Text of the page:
Okay. So that's much preferable to the way the song just cutoff originally. So lets say we're now ready to export this track. GarageBand gives us several options, which you'll find under the Share Menu. The first option here is Song To iTunes. You can choose this option to export your songs to your iTunes library. That opens up a window where you can add the data for the song that will show up in your iTunes library or on your iPod or any other device that can play this file. By default, GarageBand names the song with the name of the file followed by the date and time, which I think it's kind of nice, especially when you are exporting rough mixes and you need to keep track of multiple versions of the same song.
You can also choose the quality of the exported file from this menu here at the bottom. These top four items are all compressed versions of the iTunes AAC format. Or you can choose an uncompressed AIF for the highest quality. Whichever one you choose, once you click Share, you'll find the file in your iTunes library as soon as it's been fully exported from GarageBand. I'm just going to cancel that for now. By the way, also notice that you can check Export Cycle Area Only for Length of Selected Regions. So that allows you to turn on the cycle region if, let's say, for instance, you wanted to give your guitar a player just a section where they need to play a solo so they can practice over it, you could turn on the cycle region, and just chose which part of the song to export.
Alright, now the next sharing option is Ringtone to iTunes, and as you can probably infer, this option is for when you're specifically creating a ringtone for your phone. Ringtones have to be 40 seconds or less, and they'll be exported in the .MR4 format, which is used for iPhone ringtones. But notice if I choose this option, I get this message telling me that I need to adjust the length of the song because it's obviously longer than 40 seconds. The next sharing option here is media browser. Choosing this option immediately bounces down your song, meaning a single audio file version of the song is generated, just like when you export to iTunes, but this version of the song will appear in the media browsers of other Apple apps, like iMovie and Final Cut Pro.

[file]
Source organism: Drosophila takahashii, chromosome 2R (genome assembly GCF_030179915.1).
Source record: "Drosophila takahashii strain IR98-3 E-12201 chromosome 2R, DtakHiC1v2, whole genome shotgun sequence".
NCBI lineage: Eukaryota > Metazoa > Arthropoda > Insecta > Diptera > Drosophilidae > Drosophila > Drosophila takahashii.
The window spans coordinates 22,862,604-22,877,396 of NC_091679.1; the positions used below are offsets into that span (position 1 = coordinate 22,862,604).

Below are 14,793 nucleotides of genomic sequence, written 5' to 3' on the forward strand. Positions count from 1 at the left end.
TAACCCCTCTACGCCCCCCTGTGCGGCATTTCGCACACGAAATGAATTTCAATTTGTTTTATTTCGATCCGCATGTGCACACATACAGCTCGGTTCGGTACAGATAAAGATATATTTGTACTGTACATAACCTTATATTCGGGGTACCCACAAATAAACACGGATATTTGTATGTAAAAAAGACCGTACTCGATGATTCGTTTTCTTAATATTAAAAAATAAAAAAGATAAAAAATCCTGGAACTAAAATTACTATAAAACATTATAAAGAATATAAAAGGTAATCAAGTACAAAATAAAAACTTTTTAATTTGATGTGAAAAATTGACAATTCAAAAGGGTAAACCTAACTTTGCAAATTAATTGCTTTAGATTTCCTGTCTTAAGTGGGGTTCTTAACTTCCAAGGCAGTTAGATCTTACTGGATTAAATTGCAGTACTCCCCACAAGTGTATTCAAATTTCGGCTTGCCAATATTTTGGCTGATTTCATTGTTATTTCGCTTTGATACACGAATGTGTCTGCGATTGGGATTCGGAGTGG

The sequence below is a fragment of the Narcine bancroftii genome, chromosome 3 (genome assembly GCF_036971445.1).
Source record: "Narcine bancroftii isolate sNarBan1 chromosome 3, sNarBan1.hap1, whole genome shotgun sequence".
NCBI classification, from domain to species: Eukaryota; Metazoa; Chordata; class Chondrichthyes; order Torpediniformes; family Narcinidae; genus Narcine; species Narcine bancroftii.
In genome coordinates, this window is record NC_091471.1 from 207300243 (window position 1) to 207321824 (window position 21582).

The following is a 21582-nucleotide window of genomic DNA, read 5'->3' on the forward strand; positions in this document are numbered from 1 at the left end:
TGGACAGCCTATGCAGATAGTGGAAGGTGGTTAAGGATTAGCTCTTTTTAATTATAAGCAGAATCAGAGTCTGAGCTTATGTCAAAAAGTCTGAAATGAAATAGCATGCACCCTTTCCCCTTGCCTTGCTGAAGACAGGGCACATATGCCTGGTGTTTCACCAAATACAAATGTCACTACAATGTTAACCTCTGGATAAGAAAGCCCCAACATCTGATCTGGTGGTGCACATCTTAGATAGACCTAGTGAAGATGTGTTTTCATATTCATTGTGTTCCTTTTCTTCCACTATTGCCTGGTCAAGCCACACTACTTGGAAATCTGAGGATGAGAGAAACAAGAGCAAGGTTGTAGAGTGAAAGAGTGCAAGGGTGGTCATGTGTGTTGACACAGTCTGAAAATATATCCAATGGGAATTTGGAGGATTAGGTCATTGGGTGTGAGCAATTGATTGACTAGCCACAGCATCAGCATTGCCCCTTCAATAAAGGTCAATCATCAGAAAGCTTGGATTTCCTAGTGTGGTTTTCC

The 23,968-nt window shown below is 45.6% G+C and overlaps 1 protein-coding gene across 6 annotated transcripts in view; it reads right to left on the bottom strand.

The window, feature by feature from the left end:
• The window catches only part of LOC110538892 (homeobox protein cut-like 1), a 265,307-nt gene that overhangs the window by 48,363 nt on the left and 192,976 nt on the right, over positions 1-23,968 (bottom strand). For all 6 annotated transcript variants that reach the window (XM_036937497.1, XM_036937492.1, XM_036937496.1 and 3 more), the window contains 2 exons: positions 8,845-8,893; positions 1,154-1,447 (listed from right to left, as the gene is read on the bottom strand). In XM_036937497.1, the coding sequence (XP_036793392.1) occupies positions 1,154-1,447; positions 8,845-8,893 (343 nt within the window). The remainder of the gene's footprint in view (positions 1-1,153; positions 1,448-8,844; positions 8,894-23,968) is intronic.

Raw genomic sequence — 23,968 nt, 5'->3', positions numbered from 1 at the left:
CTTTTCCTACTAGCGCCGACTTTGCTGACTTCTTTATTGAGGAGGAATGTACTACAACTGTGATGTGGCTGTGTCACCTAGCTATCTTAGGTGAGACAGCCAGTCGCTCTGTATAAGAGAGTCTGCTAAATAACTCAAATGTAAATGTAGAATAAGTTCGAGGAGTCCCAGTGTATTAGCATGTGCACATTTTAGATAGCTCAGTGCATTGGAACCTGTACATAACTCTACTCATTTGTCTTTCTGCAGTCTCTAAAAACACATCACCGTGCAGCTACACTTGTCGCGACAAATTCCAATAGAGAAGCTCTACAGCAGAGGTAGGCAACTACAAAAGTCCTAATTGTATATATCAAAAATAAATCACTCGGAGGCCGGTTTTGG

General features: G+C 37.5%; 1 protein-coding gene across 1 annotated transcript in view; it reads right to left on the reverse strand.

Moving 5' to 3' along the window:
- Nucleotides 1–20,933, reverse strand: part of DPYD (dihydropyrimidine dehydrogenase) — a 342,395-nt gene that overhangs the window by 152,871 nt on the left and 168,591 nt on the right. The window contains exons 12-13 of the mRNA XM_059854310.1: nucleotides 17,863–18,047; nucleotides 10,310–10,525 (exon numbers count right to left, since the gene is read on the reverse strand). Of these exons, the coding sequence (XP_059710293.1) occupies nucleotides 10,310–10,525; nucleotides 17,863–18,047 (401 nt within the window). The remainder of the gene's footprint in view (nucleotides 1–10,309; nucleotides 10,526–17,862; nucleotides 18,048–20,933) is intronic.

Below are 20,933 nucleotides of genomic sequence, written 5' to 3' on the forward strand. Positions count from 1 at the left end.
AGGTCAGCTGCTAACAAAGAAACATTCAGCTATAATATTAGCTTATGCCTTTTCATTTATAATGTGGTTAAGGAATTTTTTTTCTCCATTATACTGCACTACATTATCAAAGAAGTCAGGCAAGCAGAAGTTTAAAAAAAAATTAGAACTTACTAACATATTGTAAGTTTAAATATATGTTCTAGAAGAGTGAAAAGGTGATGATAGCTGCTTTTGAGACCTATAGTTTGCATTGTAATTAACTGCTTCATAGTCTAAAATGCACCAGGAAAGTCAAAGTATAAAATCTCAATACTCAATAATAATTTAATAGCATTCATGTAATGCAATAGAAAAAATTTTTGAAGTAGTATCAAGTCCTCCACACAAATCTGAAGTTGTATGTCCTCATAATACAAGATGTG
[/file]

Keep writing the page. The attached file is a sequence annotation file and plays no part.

Once there, you'll be able to use your song in any project you create in those apps, but this option isn't very useful if you just want to send the audio file to someone else rather than using it for another project of some sort. The next option here is Sound Cloud. Sound Cloud is a free online service for sharing audio files. You just need to go to Soundcloud.com to create an account, and then you'll be able to log into your account from here in GarageBand when you choose this option. This is probably one of the most convenient for quickly sharing your project with other people, as opposed to say, burning CDs or trying to email a large audio file to someone.
With a Sound Cloud account, you can just upload your file right from here, and then send your friends a link so they can listen to your song online. We also have Export Song to Disc, and this is like exporting to iTunes, except your saving the file somewhere else on your computer. This can be a convenient option to use when you want to export your song, but you don't want to add it to your iTunes library or to your media browser. This also gives you the option to choose to save the file as an AAC an MP3 or as an uncompressed AAF format. You can also choose the quality level here, based on the option you choose.
All you have to do in this case is just title your file. We'll just leave the default name here, choose a place to save it, and click Export. And that'll bounce down your song into a single file again. And if I go out and look at the Desktop, you can see the file sitting here. And now I can put this file on a flash drive, I can email it if it's not too large, or I can send it in in any other way that I need to. And the final option here in the share menu is Burn Song to CD. This option is only available if you have a recordable CD already inserted into your Mac's optical drive.
If you do, you can choose this option to burn a CD containing your song that can then be played in a standard CD player. I think fewer and fewer people are using this ability these days, though, in favor of sharing songs over the internet, but it's good to know the option is here if you want it. So, that's run down of the options that are available to you for sharing your project from Garage Band.
Want to learn about other tools for songwriting? Check out Songwriting in Pro Tools.